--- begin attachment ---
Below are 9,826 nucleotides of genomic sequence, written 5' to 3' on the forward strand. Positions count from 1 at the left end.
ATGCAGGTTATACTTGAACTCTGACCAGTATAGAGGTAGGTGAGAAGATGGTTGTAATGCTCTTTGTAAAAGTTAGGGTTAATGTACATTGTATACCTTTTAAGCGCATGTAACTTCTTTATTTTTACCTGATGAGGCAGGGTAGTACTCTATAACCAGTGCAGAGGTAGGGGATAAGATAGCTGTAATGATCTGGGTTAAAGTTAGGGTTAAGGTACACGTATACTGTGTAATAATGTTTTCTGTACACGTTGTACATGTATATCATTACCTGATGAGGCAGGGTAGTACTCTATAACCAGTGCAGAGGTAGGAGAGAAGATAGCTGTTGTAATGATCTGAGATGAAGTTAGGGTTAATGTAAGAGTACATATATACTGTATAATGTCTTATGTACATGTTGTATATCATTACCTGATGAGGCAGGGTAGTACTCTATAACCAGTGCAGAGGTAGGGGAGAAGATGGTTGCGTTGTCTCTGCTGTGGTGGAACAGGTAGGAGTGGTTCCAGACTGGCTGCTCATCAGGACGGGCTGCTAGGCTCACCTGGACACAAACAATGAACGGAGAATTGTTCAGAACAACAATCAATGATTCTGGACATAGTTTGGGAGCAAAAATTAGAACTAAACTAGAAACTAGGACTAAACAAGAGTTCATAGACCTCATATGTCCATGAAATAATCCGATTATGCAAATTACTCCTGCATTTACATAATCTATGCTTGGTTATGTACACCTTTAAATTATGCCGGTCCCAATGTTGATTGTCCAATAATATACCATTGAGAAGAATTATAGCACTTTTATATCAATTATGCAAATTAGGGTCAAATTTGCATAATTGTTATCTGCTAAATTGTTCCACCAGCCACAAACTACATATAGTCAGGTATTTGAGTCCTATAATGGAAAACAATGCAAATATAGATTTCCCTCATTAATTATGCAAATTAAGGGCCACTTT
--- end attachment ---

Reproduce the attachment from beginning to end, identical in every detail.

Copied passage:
Below are 9,826 nucleotides of genomic sequence, written 5' to 3' on the forward strand. Positions count from 1 at the left end.
ATGCAGGTTATACTTGAACTCTGACCAGTATAGAGGTAGGTGAGAAGATGGTTGTAATGCTCTTTGTAAAAGTTAGGGTTAATGTACATTGTATACCTTTTAAGCGCATGTAACTTCTTTATTTTTACCTGATGAGGCAGGGTAGTACTCTATAACCAGTGCAGAGGTAGGGGATAAGATAGCTGTAATGATCTGGGTTAAAGTTAGGGTTAAGGTACACGTATACTGTGTAATAATGTTTTCTGTACACGTTGTACATGTATATCATTACCTGATGAGGCAGGGTAGTACTCTATAACCAGTGCAGAGGTAGGAGAGAAGATAGCTGTTGTAATGATCTGAGATGAAGTTAGGGTTAATGTAAGAGTACATATATACTGTATAATGTCTTATGTACATGTTGTATATCATTACCTGATGAGGCAGGGTAGTACTCTATAACCAGTGCAGAGGTAGGGGAGAAGATGGTTGCGTTGTCTCTGCTGTGGTGGAACAGGTAGGAGTGGTTCCAGACTGGCTGCTCATCAGGACGGGCTGCTAGGCTCACCTGGACACAAACAATGAACGGAGAATTGTTCAGAACAACAATCAATGATTCTGGACATAGTTTGGGAGCAAAAATTAGAACTAAACTAGAAACTAGGACTAAACAAGAGTTCATAGACCTCATATGTCCATGAAATAATCCGATTATGCAAATTACTCCTGCATTTACATAATCTATGCTTGGTTATGTACACCTTTAAATTATGCCGGTCCCAATGTTGATTGTCCAATAATATACCATTGAGAAGAATTATAGCACTTTTATATCAATTATGCAAATTAGGGTCAAATTTGCATAATTGTTATCTGCTAAATTGTTCCACCAGCCACAAACTACATATAGTCAGGTATTTGAGTCCTATAATGGAAAACAATGCAAATATAGATTTCCCTCATTAATTATGCAAATTAAGGGCCACTTT